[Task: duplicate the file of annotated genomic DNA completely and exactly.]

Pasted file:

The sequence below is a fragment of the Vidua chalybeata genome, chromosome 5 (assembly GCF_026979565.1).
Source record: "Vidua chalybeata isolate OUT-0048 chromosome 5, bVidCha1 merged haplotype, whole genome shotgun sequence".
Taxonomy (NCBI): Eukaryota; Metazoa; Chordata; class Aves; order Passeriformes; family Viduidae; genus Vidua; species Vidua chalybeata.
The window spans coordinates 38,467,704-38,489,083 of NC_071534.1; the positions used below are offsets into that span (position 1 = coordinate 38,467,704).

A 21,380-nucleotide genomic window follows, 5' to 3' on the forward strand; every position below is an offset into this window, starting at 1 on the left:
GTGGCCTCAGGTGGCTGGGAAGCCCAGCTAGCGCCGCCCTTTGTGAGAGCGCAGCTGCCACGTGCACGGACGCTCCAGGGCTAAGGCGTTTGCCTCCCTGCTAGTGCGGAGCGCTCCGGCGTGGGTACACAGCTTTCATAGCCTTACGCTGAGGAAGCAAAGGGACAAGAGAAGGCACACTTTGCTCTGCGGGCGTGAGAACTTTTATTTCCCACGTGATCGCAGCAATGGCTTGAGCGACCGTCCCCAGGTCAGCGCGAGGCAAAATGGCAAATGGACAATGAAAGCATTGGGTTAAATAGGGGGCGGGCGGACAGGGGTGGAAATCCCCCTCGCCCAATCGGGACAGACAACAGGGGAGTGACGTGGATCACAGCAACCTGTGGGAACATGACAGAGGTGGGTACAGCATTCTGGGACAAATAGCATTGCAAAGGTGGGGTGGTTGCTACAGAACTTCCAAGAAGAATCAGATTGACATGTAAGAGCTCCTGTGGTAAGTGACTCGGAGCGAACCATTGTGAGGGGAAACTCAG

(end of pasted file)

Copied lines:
The sequence below is a fragment of the Vidua chalybeata genome, chromosome 5 (assembly GCF_026979565.1).
Source record: "Vidua chalybeata isolate OUT-0048 chromosome 5, bVidCha1 merged haplotype, whole genome shotgun sequence".
Taxonomy (NCBI): Eukaryota; Metazoa; Chordata; class Aves; order Passeriformes; family Viduidae; genus Vidua; species Vidua chalybeata.
The window spans coordinates 38,467,704-38,489,083 of NC_071534.1; the positions used below are offsets into that span (position 1 = coordinate 38,467,704).

A 21,380-nucleotide genomic window follows, 5' to 3' on the forward strand; every position below is an offset into this window, starting at 1 on the left:
GTGGCCTCAGGTGGCTGGGAAGCCCAGCTAGCGCCGCCCTTTGTGAGAGCGCAGCTGCCACGTGCACGGACGCTCCAGGGCTAAGGCGTTTGCCTCCCTGCTAGTGCGGAGCGCTCCGGCGTGGGTACACAGCTTTCATAGCCTTACGCTGAGGAAGCAAAGGGACAAGAGAAGGCACACTTTGCTCTGCGGGCGTGAGAACTTTTATTTCCCACGTGATCGCAGCAATGGCTTGAGCGACCGTCCCCAGGTCAGCGCGAGGCAAAATGGCAAATGGACAATGAAAGCATTGGGTTAAATAGGGGGCGGGCGGACAGGGGTGGAAATCCCCCTCGCCCAATCGGGACAGACAACAGGGGAGTGACGTGGATCACAGCAACCTGTGGGAACATGACAGAGGTGGGTACAGCATTCTGGGACAAATAGCATTGCAAAGGTGGGGTGGTTGCTACAGAACTTCCAAGAAGAATCAGATTGACATGTAAGAGCTCCTGTGGTAAGTGACTCGGAGCGAACCATTGTGAGGGGAAACTCAG